I read a eulogy the other day, one that touched me to tears. The man who wrote it had lost his mother recently and the eulogy was not so much in praise of her, although that was present, but in praise of her support of him. I started thinking about my own mother.
My parents were social, outgoing people. So was my brother. All three of them were physically gorgeous. On the weekends, their favorite thing was to play 18 holes of golf on Saturday and then go out to dinner at the Officers’ Club Saturday night. I begged off from both events, considering each to be a fate worse than the death. To this day organ music at dinner gives me hives.
Instead, I read prodigiously. My mother always ran interference for me. Even when she shooed me out the door to go and enjoy the sunlight and the summer, she handed me my current book, a towel, and a bottle of suntan lotion.
I was probably a pain
I think I must have been a trial to my mother. I never wanted to participate in anything. I only wanted to read. When I wasn’t reading I was writing. I covered notebook after notebook with thoughts, feelings, and stories. She always made excuses for me, gave me time to myself, drove me to the library every few days, and never said anything when I emerged with huge stacks of books.
My mother’s high school graduation present to me was a set of dictionaries and thesaurus in gold embossed red leather. I still have them. (And since I’ve been through two floods and a ghastly divorce that’s saying something.)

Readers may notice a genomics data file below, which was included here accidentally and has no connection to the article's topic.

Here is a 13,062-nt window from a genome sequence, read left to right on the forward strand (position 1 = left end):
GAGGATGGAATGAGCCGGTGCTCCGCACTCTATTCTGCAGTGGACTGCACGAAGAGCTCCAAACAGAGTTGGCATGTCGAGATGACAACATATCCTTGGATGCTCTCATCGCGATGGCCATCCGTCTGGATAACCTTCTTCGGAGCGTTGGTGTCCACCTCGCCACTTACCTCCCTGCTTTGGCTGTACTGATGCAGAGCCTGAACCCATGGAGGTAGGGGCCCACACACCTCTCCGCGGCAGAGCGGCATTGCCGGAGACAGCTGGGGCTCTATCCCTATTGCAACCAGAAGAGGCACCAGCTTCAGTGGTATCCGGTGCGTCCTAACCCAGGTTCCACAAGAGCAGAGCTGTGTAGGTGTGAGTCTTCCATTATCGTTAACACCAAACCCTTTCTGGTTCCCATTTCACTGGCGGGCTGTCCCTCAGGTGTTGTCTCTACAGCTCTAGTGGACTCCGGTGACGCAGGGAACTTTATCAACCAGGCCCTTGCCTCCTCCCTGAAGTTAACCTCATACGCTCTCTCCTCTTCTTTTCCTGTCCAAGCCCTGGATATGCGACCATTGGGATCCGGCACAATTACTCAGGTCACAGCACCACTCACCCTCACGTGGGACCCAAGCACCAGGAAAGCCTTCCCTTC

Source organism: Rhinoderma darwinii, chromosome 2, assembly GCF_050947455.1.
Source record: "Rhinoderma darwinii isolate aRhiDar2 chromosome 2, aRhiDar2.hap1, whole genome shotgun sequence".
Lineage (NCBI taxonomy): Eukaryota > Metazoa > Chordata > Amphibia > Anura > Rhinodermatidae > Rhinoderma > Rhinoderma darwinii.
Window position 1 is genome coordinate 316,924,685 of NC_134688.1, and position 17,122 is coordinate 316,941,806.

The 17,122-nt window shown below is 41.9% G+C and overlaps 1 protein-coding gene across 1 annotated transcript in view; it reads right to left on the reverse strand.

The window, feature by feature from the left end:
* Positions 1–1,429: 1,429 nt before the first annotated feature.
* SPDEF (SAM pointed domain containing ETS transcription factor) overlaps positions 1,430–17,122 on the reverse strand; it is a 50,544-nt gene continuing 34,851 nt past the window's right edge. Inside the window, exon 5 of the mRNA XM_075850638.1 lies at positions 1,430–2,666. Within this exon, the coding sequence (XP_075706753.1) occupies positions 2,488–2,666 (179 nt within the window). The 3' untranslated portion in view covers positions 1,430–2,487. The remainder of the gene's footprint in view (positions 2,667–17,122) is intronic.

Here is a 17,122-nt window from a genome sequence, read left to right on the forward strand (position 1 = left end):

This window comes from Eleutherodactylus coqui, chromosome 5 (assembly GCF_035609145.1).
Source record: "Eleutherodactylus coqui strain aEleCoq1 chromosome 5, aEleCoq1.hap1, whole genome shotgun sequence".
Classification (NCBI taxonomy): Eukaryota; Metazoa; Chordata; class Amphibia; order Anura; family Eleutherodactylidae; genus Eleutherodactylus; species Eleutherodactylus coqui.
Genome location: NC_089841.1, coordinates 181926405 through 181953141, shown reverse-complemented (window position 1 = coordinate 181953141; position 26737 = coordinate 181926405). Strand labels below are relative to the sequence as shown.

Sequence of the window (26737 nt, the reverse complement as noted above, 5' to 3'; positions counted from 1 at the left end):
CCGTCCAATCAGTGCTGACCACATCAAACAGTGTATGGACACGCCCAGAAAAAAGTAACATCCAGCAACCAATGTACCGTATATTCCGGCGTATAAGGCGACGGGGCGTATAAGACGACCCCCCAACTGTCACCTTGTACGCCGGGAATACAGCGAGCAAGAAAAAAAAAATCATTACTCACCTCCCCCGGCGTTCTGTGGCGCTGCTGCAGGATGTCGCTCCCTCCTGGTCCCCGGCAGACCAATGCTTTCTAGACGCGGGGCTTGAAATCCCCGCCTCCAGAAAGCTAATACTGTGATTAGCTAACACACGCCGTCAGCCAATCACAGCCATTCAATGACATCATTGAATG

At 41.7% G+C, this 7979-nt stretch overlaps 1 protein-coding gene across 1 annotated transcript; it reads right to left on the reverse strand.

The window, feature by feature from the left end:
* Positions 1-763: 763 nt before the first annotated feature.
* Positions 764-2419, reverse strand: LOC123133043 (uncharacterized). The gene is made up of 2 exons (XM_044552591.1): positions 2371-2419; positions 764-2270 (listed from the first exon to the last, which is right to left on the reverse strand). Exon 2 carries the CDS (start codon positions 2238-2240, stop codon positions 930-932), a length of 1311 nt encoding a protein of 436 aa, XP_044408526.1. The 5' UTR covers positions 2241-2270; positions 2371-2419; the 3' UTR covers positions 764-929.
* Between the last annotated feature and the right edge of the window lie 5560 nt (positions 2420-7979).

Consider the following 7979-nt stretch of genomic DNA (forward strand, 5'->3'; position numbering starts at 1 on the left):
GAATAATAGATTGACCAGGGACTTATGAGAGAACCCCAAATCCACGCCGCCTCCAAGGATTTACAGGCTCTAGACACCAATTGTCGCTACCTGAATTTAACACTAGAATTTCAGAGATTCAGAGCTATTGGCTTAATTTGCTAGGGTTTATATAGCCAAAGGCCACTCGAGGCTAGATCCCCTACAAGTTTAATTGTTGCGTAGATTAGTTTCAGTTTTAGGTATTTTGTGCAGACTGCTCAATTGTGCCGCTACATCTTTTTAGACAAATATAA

When I was a new mother, living in Chicago, my mother sent me a typewriter, the same typewriter on which I wrote my first book. That book was subsequently lost but I’ll never forget the joy of writing it. Later, when I was a widow supporting two children (and perpetually broke) she bought me my first computer. That’s the computer on which I wrote Tapestry and the next three books.
A true swan
My mother encouraged my imagination. She fueled it. She took me to museum after museum. She arranged for me to be able to see sites most people don’t see. One summer she insisted on renting a house not far from the ruins of a Spanish castle, only so I could explore it whenever I wanted. She knew I was a dreamer and she protected that part of me. She never insisted I be anyone else even though I was so different from the rest of the family.
My mother died before I was published. So many times I wish I could have handed her one of my books and said, “Thank you, Mom. Thank you for being so supportive of me. Thank you for understanding I marched to a different drum, that I heard a tune no one else could hear. Thank you for allowing me to be me.” I like to think she knows anyway. Swans often turn into angels.
I know mothers are supposed to be supportive; it’s one of the tenets of motherhood. But it’s a blessing when you’re given unconditional acceptance. I can only hope that I was as understanding with my own child.